Wilom got back before Marc, but after Cathlin. Jilli wasn’t home, as far as he could tell.

Cathlin sat at the table with a cup of coffee, from a pot that still steamed. A newspaper lay, front page down, on the opposite end of the table.

“Afternoon,” she said, as Wilom entered.

“Afternoon. Is there still coffee?”

“Been that sort of day, has it?”

“Well, a little. For you?”

Cathlin sighed. “Yes. I left Jilli at a friend’s house.”

“She must be fairly thrilled about that.”

“Are you kidding? It was like her birthday had come early.”

Wilom chuckled and sat down opposite Cathlin. “To be fair, I saw her react that way the other day when she found a cricket shell in the back yard.”

“I know — at least she’ll never lack for entertainment.”

“That’s the truth.” Wilom paused to drink some coffee. “Got turned down again?” he asked.

Cathlin’s hands tensed, and she started playing with her coffee mug – Wilom assumed to stop herself clenching her fists. “Not just turned down. Turned down would imply I could even find a place to make an offer on.”

Wilom nodded. “It’s tough right now.”

“I’ll say. I don’t know how you did it – you just walk into the Capital and get not one job, but two?”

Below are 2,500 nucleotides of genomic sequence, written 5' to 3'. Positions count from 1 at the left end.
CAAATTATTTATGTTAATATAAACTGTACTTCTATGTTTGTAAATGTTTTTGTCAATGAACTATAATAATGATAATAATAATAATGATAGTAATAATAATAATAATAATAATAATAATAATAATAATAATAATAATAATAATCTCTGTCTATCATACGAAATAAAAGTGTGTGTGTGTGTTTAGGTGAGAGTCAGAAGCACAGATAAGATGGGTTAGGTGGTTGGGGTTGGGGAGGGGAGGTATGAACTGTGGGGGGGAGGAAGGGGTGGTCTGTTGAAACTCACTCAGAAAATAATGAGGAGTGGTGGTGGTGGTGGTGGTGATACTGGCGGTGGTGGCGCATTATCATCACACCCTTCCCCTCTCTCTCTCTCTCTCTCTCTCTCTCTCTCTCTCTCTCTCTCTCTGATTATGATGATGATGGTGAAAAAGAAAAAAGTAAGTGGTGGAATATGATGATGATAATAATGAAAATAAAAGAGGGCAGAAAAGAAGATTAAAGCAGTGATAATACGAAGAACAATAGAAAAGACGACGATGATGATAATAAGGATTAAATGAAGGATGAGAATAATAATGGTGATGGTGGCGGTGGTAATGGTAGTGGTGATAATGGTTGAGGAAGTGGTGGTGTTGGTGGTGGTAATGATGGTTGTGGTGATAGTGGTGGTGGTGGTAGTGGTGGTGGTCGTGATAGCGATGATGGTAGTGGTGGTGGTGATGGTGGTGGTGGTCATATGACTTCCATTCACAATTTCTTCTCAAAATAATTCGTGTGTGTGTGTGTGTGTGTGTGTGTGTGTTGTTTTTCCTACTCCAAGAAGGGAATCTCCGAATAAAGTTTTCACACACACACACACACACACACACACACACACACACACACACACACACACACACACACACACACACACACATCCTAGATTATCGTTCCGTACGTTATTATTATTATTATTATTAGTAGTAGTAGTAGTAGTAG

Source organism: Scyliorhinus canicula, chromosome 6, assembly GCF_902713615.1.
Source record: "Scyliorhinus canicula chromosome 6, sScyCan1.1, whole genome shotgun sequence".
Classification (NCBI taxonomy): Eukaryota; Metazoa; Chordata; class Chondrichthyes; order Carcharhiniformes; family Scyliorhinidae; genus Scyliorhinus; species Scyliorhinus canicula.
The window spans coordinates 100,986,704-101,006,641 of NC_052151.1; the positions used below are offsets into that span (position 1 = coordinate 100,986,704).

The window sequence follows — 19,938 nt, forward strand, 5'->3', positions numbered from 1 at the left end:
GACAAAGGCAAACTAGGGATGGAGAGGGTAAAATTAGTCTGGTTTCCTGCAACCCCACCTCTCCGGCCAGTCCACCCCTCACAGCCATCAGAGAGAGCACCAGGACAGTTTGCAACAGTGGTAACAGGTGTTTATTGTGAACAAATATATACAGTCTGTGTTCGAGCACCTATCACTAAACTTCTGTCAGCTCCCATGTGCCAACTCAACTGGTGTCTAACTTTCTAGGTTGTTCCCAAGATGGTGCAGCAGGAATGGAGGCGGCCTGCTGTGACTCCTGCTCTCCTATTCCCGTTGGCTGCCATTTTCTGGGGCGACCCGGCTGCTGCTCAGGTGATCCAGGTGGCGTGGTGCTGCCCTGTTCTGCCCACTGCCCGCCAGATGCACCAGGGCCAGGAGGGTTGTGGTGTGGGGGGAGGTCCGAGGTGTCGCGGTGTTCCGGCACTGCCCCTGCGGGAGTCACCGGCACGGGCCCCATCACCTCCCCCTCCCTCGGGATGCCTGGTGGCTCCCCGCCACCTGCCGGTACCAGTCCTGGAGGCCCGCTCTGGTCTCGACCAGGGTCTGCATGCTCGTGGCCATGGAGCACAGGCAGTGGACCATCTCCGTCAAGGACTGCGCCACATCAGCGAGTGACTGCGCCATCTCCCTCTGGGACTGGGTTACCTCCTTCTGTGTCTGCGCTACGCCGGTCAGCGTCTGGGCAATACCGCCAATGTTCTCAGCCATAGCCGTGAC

Oh. Wilom inspected his coffee mug while he thought of a reply. “You’ll find one, too. Starting a business is harder than just finding a job.”

“What, and you don’t think I’ve been trying to get a job working for someone else, too? I’m not an idiot, I know I might not get this business working. There’s just too much competition for jobs. I can’t decide whether you were lucky enough to be in the right place at the right time, or…”

“It’s definitely that,” Wilom said. “I’ve been a ferryman’s apprentice since I was seventeen. In the city, that’s not a qualification, that’s an elaborate waste of time.”

Cathlin chuckled, but Wilom got the feeling that everything he said was just making her feel worse. Even if his work had been legitimate, he only had it because of Vanda. He wished he could have offered Cathlin a job as well.

“But we all knew I would have some hard days before I had any easier ones,” Cathlin said abruptly. “What about you?”

“Not really hard,” Wilom said. “Just long. I’m still having trouble learning this job.”

Cathlin made a small noise into her cup of coffee. “Really?”

“Well, I’ve never done anything even remotely similar.”

“You strike me as a quick learner.”

I know a couple of lessons that took me decades, Wilom thought, and tried to keep the smile off his face. “Not always. I’m thicker than people give me credit for.”

Cathlin put her coffee down forcefully. She immediately turned a shade of pink, but Wilom pretended he hadn’t noticed and didn’t say anything.

“Well, I suppose it’s my turn to make dinner,” Cathlin said shortly.

“And mine to clean the bathroom and laundry. I’ll start work on that, or I’ll have to do it after dinner, and then I’ll just complain all evening.”

“Alright. Pasta OK?”

“Sounds great.” Wilom took that as his cue to depart the room, and stop digging this hole any deeper.




2 thoughts on “Resolutions